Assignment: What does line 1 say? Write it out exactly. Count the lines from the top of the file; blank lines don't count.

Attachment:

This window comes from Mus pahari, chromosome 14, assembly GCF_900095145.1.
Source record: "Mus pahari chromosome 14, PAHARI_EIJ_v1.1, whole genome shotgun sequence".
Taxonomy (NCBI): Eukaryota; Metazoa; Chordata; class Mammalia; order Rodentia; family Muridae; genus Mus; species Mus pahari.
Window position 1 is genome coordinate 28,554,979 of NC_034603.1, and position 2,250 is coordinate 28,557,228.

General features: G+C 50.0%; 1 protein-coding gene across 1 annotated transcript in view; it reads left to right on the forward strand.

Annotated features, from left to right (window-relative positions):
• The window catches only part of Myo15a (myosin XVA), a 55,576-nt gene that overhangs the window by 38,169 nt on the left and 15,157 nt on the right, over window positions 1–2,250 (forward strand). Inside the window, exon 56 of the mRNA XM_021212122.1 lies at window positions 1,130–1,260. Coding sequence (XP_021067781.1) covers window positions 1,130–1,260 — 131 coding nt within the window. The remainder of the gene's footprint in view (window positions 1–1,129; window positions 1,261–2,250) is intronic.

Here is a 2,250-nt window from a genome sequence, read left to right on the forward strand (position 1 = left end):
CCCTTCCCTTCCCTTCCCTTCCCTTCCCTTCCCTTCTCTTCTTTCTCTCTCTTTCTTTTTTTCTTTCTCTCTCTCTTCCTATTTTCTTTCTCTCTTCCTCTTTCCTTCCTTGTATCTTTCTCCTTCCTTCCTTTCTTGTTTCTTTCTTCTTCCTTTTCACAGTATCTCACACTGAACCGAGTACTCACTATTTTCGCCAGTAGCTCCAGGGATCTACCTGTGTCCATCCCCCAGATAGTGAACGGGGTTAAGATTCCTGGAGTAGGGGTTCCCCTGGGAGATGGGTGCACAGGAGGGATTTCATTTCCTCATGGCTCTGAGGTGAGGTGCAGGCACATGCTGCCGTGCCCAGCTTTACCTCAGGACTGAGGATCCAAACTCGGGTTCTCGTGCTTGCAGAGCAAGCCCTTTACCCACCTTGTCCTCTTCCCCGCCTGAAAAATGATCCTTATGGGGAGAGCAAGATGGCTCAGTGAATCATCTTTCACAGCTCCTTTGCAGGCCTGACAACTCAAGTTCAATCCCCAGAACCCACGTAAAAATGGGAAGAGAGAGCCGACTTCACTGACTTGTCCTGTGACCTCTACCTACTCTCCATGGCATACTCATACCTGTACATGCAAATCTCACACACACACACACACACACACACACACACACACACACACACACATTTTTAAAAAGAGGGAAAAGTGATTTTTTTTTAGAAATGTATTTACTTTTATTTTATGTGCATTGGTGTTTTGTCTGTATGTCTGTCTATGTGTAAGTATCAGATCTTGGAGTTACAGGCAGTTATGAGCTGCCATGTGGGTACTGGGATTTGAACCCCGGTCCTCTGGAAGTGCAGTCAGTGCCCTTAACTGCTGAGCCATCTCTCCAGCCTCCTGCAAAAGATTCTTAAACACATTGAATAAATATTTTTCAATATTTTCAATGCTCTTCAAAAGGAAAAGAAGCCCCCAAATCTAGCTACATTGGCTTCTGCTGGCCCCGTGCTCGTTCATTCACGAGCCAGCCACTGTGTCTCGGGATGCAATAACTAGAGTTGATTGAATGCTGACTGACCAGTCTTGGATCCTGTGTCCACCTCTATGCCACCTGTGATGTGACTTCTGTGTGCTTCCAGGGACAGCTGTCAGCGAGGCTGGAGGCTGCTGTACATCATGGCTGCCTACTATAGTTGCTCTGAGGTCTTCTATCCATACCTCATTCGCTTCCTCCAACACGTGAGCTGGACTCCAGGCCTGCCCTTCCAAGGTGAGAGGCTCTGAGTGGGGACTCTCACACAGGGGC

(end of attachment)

This window comes from Mus pahari, chromosome 14, assembly GCF_900095145.1.